Case studies and campaign fundraising and spending figures from the 2018 midterm elections Influence of the #MeToo movement and unprecedented numbers of female activists and donors. Analysis of the Democratic takeover of the House of Representatives. The rise of super PACs and 501(c) organizations that exist for the sole purpose of advancing the career of an individual candidate and can raise money from sources and in amounts prohibited to the candidate The increased influence of wealthy individuals and groups on the conduct of congressional campaigns The use of social media and the Internet to raise money, communicate with voters, recruit volunteers, and pretest television ads Updated coverage of campaign strategy and communications includes the use of big data, microtargeting, and social media Introduction of new convenience voting methods in many states Introduction of other state reforms, such as redistricting commissions and California’s top-two primary system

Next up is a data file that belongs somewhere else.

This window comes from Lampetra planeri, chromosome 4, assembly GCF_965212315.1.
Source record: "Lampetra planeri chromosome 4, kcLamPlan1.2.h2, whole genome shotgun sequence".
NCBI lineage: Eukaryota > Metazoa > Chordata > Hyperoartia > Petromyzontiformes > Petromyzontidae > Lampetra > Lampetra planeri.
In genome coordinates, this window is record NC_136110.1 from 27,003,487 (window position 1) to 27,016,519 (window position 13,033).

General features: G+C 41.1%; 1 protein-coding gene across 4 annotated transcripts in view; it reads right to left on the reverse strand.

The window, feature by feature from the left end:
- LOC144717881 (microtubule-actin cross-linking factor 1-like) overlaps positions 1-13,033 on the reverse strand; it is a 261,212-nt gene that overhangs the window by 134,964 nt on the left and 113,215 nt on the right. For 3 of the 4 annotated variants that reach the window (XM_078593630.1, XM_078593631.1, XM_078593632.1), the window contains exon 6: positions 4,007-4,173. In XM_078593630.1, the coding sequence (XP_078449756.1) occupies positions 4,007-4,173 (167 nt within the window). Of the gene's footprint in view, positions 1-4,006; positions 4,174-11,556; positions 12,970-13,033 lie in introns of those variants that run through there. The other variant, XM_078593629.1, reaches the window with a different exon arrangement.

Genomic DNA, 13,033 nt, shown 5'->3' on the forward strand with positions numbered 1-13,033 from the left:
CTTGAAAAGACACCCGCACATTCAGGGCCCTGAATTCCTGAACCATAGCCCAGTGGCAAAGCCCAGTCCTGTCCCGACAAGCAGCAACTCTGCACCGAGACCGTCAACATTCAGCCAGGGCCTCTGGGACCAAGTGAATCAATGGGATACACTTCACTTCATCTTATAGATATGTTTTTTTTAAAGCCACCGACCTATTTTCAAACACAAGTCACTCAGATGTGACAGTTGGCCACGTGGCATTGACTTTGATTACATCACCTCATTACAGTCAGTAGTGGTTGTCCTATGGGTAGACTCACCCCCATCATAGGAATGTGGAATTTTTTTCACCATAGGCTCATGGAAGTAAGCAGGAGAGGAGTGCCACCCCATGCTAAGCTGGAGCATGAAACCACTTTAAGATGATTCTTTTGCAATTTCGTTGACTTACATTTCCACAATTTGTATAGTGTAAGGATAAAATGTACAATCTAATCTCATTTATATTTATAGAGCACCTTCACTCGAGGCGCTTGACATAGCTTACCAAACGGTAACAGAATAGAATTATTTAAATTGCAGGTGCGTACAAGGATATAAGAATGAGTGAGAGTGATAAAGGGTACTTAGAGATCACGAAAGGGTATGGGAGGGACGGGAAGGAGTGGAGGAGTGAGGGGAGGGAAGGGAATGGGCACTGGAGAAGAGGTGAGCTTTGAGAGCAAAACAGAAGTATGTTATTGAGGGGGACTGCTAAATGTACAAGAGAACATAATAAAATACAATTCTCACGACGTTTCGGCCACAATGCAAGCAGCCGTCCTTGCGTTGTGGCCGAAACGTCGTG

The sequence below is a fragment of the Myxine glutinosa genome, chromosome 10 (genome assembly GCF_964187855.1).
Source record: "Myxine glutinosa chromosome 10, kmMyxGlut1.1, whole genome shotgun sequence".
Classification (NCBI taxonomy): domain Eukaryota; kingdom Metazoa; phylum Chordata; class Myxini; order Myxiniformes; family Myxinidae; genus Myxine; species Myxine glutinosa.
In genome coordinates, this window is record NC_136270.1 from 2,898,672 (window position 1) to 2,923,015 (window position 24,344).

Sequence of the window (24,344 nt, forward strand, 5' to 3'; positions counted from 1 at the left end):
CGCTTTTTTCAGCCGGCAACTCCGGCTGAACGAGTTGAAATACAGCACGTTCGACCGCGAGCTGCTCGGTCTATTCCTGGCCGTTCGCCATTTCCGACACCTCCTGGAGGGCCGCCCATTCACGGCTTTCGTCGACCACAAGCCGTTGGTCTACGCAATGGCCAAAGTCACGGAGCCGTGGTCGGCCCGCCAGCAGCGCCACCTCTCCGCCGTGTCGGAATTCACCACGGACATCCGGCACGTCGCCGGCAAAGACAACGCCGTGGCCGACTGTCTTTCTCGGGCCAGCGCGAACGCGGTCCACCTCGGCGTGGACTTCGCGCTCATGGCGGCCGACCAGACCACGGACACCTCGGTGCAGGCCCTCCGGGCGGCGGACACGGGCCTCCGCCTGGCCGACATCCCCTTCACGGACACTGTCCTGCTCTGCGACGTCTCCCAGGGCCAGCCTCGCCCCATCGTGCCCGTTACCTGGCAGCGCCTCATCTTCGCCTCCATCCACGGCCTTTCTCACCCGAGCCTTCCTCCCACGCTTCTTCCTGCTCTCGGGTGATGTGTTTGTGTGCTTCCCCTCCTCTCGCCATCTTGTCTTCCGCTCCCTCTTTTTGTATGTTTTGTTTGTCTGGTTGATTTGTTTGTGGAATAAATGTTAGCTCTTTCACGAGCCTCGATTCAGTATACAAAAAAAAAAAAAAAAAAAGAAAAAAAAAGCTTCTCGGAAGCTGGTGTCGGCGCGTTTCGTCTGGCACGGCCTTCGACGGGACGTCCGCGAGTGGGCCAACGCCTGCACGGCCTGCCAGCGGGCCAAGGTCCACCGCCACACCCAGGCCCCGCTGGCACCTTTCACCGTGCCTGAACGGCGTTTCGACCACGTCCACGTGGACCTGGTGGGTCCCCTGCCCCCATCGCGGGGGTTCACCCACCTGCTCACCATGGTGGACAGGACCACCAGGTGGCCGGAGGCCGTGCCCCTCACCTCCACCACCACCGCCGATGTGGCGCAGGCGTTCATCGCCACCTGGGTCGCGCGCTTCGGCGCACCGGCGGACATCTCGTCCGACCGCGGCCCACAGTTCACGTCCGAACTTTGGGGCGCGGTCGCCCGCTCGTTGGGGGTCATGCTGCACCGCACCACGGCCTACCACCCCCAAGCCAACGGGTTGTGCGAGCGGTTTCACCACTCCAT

Chapter 9: Candidates, Campaigns, and Electoral Success
Candidates, Campaigns, and Electoral Success
During the golden age of parties, party loyalties dominated the voting decisions of the vast majority of citizens and were the chief determinants of the outcome of most congressional elections. Since then, incumbency has become increasingly important in influencing congressional voting. The decline of voter partisanship in the 1960s and 1970s led to the partial replacement of party-based voting cues with cues based on incumbency.1 Incumbents’ becoming better skilled at taking advantage of the perks of office also contributed to their increased reelection rates.2 During the 1980s the growth in the number of congressional districts dominated by voters of one party and the increased inequalities in financial and other campaign resources available to ...